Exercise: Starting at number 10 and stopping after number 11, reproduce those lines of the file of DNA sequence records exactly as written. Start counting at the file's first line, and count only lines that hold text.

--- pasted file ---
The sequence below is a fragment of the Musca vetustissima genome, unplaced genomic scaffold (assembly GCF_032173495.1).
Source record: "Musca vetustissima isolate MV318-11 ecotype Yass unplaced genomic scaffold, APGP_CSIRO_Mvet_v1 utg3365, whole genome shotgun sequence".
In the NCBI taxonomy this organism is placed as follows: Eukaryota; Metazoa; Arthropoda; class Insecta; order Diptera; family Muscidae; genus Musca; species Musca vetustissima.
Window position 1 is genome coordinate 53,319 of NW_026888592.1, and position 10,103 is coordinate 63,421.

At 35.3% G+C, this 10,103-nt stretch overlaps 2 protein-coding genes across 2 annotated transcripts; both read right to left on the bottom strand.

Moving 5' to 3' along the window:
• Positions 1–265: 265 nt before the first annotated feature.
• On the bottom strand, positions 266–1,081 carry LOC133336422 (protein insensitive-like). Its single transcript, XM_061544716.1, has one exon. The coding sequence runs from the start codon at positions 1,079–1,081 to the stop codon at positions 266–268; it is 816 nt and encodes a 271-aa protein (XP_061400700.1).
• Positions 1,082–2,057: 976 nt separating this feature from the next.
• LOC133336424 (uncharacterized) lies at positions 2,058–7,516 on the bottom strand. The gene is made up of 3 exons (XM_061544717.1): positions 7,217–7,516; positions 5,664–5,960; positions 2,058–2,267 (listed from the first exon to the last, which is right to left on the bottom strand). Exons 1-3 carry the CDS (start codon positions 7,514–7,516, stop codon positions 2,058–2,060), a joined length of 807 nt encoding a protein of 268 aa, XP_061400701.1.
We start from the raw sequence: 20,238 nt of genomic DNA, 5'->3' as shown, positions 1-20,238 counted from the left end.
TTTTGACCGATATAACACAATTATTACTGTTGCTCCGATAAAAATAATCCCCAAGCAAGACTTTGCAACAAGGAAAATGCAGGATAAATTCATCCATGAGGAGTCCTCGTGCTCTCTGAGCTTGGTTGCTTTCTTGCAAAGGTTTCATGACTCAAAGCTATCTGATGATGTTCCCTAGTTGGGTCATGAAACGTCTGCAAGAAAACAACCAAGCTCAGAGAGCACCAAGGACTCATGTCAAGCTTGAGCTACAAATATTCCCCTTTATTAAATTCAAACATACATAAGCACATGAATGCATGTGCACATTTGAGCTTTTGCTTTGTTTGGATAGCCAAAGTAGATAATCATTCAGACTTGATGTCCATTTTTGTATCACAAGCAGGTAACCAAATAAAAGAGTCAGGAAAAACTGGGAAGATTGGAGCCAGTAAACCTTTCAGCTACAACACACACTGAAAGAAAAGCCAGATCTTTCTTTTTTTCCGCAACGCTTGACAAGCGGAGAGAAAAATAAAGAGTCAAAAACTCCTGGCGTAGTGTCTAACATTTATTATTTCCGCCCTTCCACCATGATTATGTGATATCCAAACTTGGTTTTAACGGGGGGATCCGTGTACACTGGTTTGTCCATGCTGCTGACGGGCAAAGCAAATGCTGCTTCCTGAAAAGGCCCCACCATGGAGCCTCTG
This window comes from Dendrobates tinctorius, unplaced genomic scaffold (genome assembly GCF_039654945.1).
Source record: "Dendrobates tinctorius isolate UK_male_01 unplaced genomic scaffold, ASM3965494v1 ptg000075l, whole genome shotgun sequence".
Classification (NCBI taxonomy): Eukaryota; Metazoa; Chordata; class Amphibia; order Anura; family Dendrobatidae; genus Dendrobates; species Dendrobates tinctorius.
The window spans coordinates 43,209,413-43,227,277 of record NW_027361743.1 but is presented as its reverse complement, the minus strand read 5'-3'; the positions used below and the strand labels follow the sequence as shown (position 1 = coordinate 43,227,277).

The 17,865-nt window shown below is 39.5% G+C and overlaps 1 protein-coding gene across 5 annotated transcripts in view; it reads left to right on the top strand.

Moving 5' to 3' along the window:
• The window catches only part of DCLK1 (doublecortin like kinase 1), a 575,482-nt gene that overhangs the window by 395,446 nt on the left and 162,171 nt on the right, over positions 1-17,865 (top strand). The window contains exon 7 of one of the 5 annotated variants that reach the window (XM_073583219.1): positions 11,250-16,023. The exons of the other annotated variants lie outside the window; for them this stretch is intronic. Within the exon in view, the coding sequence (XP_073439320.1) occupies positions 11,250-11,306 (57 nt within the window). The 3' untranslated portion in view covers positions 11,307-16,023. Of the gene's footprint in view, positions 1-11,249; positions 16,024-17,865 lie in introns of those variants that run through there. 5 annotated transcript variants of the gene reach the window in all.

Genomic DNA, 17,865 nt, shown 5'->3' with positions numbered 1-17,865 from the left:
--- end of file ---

• LOC133336424 (uncharacterized) lies at positions 2,058–7,516 on the bottom strand. The gene is made up of 3 exons (XM_061544717.1): positions 7,217–7,516; positions 5,664–5,960; positions 2,058–2,267 (listed from the first exon to the last, which is right to left on the bottom strand). Exons 1-3 carry the CDS (start codon positions 7,514–7,516, stop codon positions 2,058–2,060), a joined length of 807 nt encoding a protein of 268 aa, XP_061400701.1.
We start from the raw sequence: 20,238 nt of genomic DNA, 5'->3' as shown, positions 1-20,238 counted from the left end.